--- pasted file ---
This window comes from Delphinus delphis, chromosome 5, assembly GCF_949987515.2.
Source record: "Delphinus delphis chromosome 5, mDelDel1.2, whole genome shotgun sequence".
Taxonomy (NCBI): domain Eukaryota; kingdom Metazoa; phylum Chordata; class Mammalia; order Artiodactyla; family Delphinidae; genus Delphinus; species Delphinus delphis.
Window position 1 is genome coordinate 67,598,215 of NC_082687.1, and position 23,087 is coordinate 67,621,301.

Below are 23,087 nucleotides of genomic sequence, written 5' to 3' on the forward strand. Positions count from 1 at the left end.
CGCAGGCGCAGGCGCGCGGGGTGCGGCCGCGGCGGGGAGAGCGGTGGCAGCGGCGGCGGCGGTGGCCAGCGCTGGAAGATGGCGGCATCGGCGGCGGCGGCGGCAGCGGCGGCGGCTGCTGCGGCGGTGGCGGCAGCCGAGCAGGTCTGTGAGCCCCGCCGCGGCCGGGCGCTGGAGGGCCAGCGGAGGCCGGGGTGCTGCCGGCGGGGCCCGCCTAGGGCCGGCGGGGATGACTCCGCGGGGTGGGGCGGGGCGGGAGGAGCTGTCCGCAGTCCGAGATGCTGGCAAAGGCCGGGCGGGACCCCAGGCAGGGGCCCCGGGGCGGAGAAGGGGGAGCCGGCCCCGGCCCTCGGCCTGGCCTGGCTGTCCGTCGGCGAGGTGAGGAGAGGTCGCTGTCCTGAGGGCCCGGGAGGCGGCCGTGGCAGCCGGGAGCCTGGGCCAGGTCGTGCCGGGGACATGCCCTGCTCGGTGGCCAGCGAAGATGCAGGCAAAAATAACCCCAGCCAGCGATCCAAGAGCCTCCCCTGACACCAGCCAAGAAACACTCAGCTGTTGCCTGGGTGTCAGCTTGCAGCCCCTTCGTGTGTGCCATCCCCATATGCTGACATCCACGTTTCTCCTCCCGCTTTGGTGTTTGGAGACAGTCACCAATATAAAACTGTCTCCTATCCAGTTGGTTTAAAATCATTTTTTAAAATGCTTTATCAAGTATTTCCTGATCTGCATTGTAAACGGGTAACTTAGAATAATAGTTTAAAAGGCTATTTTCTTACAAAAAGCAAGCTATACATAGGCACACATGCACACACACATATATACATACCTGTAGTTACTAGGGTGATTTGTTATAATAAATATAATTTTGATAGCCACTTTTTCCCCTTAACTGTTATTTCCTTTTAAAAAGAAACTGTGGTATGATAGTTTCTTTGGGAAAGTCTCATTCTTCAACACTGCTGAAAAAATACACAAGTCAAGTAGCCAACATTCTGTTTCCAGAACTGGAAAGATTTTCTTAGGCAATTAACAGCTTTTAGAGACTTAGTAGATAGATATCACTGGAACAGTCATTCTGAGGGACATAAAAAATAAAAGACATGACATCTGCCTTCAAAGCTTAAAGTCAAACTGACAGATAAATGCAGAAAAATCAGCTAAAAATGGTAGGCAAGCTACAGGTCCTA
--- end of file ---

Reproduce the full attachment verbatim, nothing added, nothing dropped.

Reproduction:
This window comes from Delphinus delphis, chromosome 5, assembly GCF_949987515.2.
Source record: "Delphinus delphis chromosome 5, mDelDel1.2, whole genome shotgun sequence".
Taxonomy (NCBI): domain Eukaryota; kingdom Metazoa; phylum Chordata; class Mammalia; order Artiodactyla; family Delphinidae; genus Delphinus; species Delphinus delphis.
Window position 1 is genome coordinate 67,598,215 of NC_082687.1, and position 23,087 is coordinate 67,621,301.

Below are 23,087 nucleotides of genomic sequence, written 5' to 3' on the forward strand. Positions count from 1 at the left end.
CGCAGGCGCAGGCGCGCGGGGTGCGGCCGCGGCGGGGAGAGCGGTGGCAGCGGCGGCGGCGGTGGCCAGCGCTGGAAGATGGCGGCATCGGCGGCGGCGGCGGCAGCGGCGGCGGCTGCTGCGGCGGTGGCGGCAGCCGAGCAGGTCTGTGAGCCCCGCCGCGGCCGGGCGCTGGAGGGCCAGCGGAGGCCGGGGTGCTGCCGGCGGGGCCCGCCTAGGGCCGGCGGGGATGACTCCGCGGGGTGGGGCGGGGCGGGAGGAGCTGTCCGCAGTCCGAGATGCTGGCAAAGGCCGGGCGGGACCCCAGGCAGGGGCCCCGGGGCGGAGAAGGGGGAGCCGGCCCCGGCCCTCGGCCTGGCCTGGCTGTCCGTCGGCGAGGTGAGGAGAGGTCGCTGTCCTGAGGGCCCGGGAGGCGGCCGTGGCAGCCGGGAGCCTGGGCCAGGTCGTGCCGGGGACATGCCCTGCTCGGTGGCCAGCGAAGATGCAGGCAAAAATAACCCCAGCCAGCGATCCAAGAGCCTCCCCTGACACCAGCCAAGAAACACTCAGCTGTTGCCTGGGTGTCAGCTTGCAGCCCCTTCGTGTGTGCCATCCCCATATGCTGACATCCACGTTTCTCCTCCCGCTTTGGTGTTTGGAGACAGTCACCAATATAAAACTGTCTCCTATCCAGTTGGTTTAAAATCATTTTTTAAAATGCTTTATCAAGTATTTCCTGATCTGCATTGTAAACGGGTAACTTAGAATAATAGTTTAAAAGGCTATTTTCTTACAAAAAGCAAGCTATACATAGGCACACATGCACACACACATATATACATACCTGTAGTTACTAGGGTGATTTGTTATAATAAATATAATTTTGATAGCCACTTTTTCCCCTTAACTGTTATTTCCTTTTAAAAAGAAACTGTGGTATGATAGTTTCTTTGGGAAAGTCTCATTCTTCAACACTGCTGAAAAAATACACAAGTCAAGTAGCCAACATTCTGTTTCCAGAACTGGAAAGATTTTCTTAGGCAATTAACAGCTTTTAGAGACTTAGTAGATAGATATCACTGGAACAGTCATTCTGAGGGACATAAAAAATAAAAGACATGACATCTGCCTTCAAAGCTTAAAGTCAAACTGACAGATAAATGCAGAAAAATCAGCTAAAAATGGTAGGCAAGCTACAGGTCCTA